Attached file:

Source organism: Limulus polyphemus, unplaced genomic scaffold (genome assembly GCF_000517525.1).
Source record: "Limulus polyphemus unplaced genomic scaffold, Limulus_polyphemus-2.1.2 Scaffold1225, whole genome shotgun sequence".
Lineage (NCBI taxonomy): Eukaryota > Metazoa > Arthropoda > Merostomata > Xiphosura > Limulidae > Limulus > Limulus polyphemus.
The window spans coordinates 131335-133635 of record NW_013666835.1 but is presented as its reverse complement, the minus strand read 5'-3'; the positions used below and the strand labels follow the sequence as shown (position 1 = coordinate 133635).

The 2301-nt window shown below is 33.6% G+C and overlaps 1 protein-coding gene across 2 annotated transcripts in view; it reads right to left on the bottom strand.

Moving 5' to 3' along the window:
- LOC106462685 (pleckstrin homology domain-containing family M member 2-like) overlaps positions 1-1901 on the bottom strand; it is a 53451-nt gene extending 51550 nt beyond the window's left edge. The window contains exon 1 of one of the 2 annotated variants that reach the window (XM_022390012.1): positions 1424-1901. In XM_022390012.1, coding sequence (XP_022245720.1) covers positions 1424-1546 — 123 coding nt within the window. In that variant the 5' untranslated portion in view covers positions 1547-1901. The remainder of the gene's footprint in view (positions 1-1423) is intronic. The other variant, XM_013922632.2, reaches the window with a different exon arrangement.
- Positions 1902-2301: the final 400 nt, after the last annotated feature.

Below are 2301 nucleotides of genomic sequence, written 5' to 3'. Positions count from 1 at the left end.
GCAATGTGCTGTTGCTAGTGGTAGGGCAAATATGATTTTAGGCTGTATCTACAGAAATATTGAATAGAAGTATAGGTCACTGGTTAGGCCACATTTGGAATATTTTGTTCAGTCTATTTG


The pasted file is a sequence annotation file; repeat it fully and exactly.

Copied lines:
Source organism: Limulus polyphemus, unplaced genomic scaffold (genome assembly GCF_000517525.1).
Source record: "Limulus polyphemus unplaced genomic scaffold, Limulus_polyphemus-2.1.2 Scaffold1225, whole genome shotgun sequence".
Lineage (NCBI taxonomy): Eukaryota > Metazoa > Arthropoda > Merostomata > Xiphosura > Limulidae > Limulus > Limulus polyphemus.
The window spans coordinates 131335-133635 of record NW_013666835.1 but is presented as its reverse complement, the minus strand read 5'-3'; the positions used below and the strand labels follow the sequence as shown (position 1 = coordinate 133635).

The 2301-nt window shown below is 33.6% G+C and overlaps 1 protein-coding gene across 2 annotated transcripts in view; it reads right to left on the bottom strand.

Moving 5' to 3' along the window:
- LOC106462685 (pleckstrin homology domain-containing family M member 2-like) overlaps positions 1-1901 on the bottom strand; it is a 53451-nt gene extending 51550 nt beyond the window's left edge. The window contains exon 1 of one of the 2 annotated variants that reach the window (XM_022390012.1): positions 1424-1901. In XM_022390012.1, coding sequence (XP_022245720.1) covers positions 1424-1546 — 123 coding nt within the window. In that variant the 5' untranslated portion in view covers positions 1547-1901. The remainder of the gene's footprint in view (positions 1-1423) is intronic. The other variant, XM_013922632.2, reaches the window with a different exon arrangement.
- Positions 1902-2301: the final 400 nt, after the last annotated feature.

Below are 2301 nucleotides of genomic sequence, written 5' to 3'. Positions count from 1 at the left end.
GCAATGTGCTGTTGCTAGTGGTAGGGCAAATATGATTTTAGGCTGTATCTACAGAAATATTGAATAGAAGTATAGGTCACTGGTTAGGCCACATTTGGAATATTTTGTTCAGTCTATTTG